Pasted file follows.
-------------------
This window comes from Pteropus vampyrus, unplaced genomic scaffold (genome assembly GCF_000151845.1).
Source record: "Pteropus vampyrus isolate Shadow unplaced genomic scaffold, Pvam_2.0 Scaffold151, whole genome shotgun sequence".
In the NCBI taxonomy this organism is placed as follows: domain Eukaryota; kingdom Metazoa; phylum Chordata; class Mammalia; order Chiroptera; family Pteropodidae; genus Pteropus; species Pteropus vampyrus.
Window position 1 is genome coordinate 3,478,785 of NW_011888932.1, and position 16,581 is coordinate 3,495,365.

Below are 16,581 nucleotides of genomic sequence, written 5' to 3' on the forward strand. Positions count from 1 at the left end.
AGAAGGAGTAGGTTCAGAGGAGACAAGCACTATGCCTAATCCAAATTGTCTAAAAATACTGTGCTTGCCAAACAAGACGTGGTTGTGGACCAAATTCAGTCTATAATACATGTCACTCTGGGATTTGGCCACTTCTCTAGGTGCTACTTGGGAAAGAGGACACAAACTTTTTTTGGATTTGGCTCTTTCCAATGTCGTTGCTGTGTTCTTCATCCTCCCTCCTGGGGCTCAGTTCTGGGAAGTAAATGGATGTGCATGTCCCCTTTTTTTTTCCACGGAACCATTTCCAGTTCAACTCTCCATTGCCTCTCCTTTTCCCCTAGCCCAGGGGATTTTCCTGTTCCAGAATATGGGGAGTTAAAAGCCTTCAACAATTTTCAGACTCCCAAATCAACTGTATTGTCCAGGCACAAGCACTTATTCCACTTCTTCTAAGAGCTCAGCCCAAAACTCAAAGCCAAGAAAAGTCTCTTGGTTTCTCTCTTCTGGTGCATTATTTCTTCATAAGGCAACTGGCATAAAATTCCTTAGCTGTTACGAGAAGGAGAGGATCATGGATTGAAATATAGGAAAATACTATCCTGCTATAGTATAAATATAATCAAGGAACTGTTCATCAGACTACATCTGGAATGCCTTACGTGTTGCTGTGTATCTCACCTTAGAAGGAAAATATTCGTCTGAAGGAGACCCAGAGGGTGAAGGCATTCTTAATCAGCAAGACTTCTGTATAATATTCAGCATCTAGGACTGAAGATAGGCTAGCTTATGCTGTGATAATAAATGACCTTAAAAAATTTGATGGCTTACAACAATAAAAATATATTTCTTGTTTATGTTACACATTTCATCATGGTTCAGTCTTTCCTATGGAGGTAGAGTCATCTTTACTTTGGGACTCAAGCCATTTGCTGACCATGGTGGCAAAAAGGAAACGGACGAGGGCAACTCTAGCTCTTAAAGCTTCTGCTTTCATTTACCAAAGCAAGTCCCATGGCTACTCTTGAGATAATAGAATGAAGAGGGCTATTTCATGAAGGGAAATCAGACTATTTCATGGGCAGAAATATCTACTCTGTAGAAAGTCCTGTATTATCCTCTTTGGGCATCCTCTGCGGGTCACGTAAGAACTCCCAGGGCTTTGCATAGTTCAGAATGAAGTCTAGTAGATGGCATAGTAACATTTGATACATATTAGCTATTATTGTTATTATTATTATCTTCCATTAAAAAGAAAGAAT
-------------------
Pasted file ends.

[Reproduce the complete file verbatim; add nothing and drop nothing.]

This window comes from Pteropus vampyrus, unplaced genomic scaffold (genome assembly GCF_000151845.1).
Source record: "Pteropus vampyrus isolate Shadow unplaced genomic scaffold, Pvam_2.0 Scaffold151, whole genome shotgun sequence".
In the NCBI taxonomy this organism is placed as follows: domain Eukaryota; kingdom Metazoa; phylum Chordata; class Mammalia; order Chiroptera; family Pteropodidae; genus Pteropus; species Pteropus vampyrus.
Window position 1 is genome coordinate 3,478,785 of NW_011888932.1, and position 16,581 is coordinate 3,495,365.

Below are 16,581 nucleotides of genomic sequence, written 5' to 3' on the forward strand. Positions count from 1 at the left end.
AGAAGGAGTAGGTTCAGAGGAGACAAGCACTATGCCTAATCCAAATTGTCTAAAAATACTGTGCTTGCCAAACAAGACGTGGTTGTGGACCAAATTCAGTCTATAATACATGTCACTCTGGGATTTGGCCACTTCTCTAGGTGCTACTTGGGAAAGAGGACACAAACTTTTTTTGGATTTGGCTCTTTCCAATGTCGTTGCTGTGTTCTTCATCCTCCCTCCTGGGGCTCAGTTCTGGGAAGTAAATGGATGTGCATGTCCCCTTTTTTTTTCCACGGAACCATTTCCAGTTCAACTCTCCATTGCCTCTCCTTTTCCCCTAGCCCAGGGGATTTTCCTGTTCCAGAATATGGGGAGTTAAAAGCCTTCAACAATTTTCAGACTCCCAAATCAACTGTATTGTCCAGGCACAAGCACTTATTCCACTTCTTCTAAGAGCTCAGCCCAAAACTCAAAGCCAAGAAAAGTCTCTTGGTTTCTCTCTTCTGGTGCATTATTTCTTCATAAGGCAACTGGCATAAAATTCCTTAGCTGTTACGAGAAGGAGAGGATCATGGATTGAAATATAGGAAAATACTATCCTGCTATAGTATAAATATAATCAAGGAACTGTTCATCAGACTACATCTGGAATGCCTTACGTGTTGCTGTGTATCTCACCTTAGAAGGAAAATATTCGTCTGAAGGAGACCCAGAGGGTGAAGGCATTCTTAATCAGCAAGACTTCTGTATAATATTCAGCATCTAGGACTGAAGATAGGCTAGCTTATGCTGTGATAATAAATGACCTTAAAAAATTTGATGGCTTACAACAATAAAAATATATTTCTTGTTTATGTTACACATTTCATCATGGTTCAGTCTTTCCTATGGAGGTAGAGTCATCTTTACTTTGGGACTCAAGCCATTTGCTGACCATGGTGGCAAAAAGGAAACGGACGAGGGCAACTCTAGCTCTTAAAGCTTCTGCTTTCATTTACCAAAGCAAGTCCCATGGCTACTCTTGAGATAATAGAATGAAGAGGGCTATTTCATGAAGGGAAATCAGACTATTTCATGGGCAGAAATATCTACTCTGTAGAAAGTCCTGTATTATCCTCTTTGGGCATCCTCTGCGGGTCACGTAAGAACTCCCAGGGCTTTGCATAGTTCAGAATGAAGTCTAGTAGATGGCATAGTAACATTTGATACATATTAGCTATTATTGTTATTATTATTATCTTCCATTAAAAAGAAAGAAT